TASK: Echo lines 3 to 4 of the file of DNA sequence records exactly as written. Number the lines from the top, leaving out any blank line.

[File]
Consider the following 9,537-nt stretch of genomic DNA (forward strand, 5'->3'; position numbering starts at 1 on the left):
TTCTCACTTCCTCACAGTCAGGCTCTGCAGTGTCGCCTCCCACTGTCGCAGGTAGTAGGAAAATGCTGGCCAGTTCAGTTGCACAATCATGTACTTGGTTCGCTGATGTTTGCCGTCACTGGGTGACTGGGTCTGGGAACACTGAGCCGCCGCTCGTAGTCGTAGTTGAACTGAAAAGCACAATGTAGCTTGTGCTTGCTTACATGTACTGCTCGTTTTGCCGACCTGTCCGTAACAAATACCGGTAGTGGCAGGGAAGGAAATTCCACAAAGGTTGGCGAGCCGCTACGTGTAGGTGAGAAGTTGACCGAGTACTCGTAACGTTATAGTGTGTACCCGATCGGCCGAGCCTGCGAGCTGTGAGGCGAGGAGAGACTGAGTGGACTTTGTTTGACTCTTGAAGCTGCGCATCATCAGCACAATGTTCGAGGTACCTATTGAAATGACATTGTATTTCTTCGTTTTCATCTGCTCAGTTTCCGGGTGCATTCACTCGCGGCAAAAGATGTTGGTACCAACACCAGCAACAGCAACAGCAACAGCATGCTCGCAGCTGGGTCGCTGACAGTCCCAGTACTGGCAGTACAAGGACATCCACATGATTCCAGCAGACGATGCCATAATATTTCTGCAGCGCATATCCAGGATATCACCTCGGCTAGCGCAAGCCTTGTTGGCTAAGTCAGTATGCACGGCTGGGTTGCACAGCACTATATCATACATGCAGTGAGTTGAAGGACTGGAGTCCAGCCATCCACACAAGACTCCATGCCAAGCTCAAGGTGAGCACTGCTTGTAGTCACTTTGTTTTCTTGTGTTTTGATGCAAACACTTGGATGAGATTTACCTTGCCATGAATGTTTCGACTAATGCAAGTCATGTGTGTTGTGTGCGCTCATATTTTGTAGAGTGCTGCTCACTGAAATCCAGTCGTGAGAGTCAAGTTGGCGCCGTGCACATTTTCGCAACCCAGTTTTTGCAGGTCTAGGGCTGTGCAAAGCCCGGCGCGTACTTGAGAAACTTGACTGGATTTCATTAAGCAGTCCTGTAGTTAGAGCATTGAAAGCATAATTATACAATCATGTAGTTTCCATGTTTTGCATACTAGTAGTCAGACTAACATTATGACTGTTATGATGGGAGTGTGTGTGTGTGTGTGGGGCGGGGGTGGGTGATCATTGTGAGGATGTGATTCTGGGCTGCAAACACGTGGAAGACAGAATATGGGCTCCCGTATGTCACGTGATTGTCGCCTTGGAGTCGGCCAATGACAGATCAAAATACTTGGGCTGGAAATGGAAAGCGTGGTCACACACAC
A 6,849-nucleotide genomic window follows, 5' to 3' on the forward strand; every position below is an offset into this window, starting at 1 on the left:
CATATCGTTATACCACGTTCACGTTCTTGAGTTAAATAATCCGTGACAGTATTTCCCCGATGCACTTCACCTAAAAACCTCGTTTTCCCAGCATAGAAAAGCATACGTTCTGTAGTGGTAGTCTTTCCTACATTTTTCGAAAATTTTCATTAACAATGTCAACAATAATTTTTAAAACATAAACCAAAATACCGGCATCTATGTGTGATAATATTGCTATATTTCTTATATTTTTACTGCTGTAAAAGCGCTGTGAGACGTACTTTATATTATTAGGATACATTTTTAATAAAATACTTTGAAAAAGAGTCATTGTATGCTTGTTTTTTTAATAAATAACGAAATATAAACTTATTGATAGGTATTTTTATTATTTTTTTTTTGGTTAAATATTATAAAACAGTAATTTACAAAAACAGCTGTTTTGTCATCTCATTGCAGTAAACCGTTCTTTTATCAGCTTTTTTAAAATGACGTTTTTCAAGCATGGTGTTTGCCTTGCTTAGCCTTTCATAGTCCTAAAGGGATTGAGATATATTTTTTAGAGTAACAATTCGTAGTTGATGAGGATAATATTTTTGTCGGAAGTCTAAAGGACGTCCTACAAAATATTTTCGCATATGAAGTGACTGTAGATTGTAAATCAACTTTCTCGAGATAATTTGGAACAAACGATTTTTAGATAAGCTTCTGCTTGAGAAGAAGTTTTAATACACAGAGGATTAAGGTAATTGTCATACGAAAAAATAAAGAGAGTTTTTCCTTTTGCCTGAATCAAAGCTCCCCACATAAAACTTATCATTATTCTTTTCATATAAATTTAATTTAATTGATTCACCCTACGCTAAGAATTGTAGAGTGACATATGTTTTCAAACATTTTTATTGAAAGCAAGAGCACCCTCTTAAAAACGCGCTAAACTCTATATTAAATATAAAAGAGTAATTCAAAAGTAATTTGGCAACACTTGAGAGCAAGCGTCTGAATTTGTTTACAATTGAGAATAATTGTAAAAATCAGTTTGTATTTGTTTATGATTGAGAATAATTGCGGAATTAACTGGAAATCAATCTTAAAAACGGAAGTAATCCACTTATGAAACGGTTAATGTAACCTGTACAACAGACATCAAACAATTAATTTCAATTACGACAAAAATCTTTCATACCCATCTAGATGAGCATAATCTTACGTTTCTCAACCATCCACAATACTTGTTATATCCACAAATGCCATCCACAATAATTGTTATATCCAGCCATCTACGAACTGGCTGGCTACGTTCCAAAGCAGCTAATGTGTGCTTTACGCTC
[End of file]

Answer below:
A 6,849-nucleotide genomic window follows, 5' to 3' on the forward strand; every position below is an offset into this window, starting at 1 on the left:
CATATCGTTATACCACGTTCACGTTCTTGAGTTAAATAATCCGTGACAGTATTTCCCCGATGCACTTCACCTAAAAACCTCGTTTTCCCAGCATAGAAAAGCATACGTTCTGTAGTGGTAGTCTTTCCTACATTTTTCGAAAATTTTCATTAACAATGTCAACAATAATTTTTAAAACATAAACCAAAATACCGGCATCTATGTGTGATAATATTGCTATATTTCTTATATTTTTACTGCTGTAAAAGCGCTGTGAGACGTACTTTATATTATTAGGATACATTTTTAATAAAATACTTTGAAAAAGAGTCATTGTATGCTTGTTTTTTTAATAAATAACGAAATATAAACTTATTGATAGGTATTTTTATTATTTTTTTTTTGGTTAAATATTATAAAACAGTAATTTACAAAAACAGCTGTTTTGTCATCTCATTGCAGTAAACCGTTCTTTTATCAGCTTTTTTAAAATGACGTTTTTCAAGCATGGTGTTTGCCTTGCTTAGCCTTTCATAGTCCTAAAGGGATTGAGATATATTTTTTAGAGTAACAATTCGTAGTTGATGAGGATAATATTTTTGTCGGAAGTCTAAAGGACGTCCTACAAAATATTTTCGCATATGAAGTGACTGTAGATTGTAAATCAACTTTCTCGAGATAATTTGGAACAAACGATTTTTAGATAAGCTTCTGCTTGAGAAGAAGTTTTAATACACAGAGGATTAAGGTAATTGTCATACGAAAAAATAAAGAGAGTTTTTCCTTTTGCCTGAATCAAAGCTCCCCACATAAAACTTATCATTATTCTTTTCATATAAATTTAATTTAATTGATTCACCCTACGCTAAGAATTGTAGAGTGACATATGTTTTCAAACATTTTTATTGAAAGCAAGAGCACCCTCTTAAAAACGCGCTAAACTCTATATTAAATATAAAAGAGTAATTCAAAAGTAATTTGGCAACACTTGAGAGCAAGCGTCTGAATTTGTTTACAATTGAGAATAATTGTAAAAATCAGTTTGTATTTGTTTATGATTGAGAATAATTGCGGAATTAACTGGAAATCAATCTTAAAAACGGAAGTAATCCACTTATGAAACGGTTAATGTAACCTGTACAACAGACATCAAACAATTAATTTCAATTACGACAAAAATCTTTCATACCCATCTAGATGAGCATAATCTTACGTTTCTCAACCATCCACAATACTTGTTATATCCACAAATGCCATCCACAATAATTGTTATATCCAGCCATCTACGAACTGGCTGGCTACGTTCCAAAGCAGCTAATGTGTGCTTTACGCTC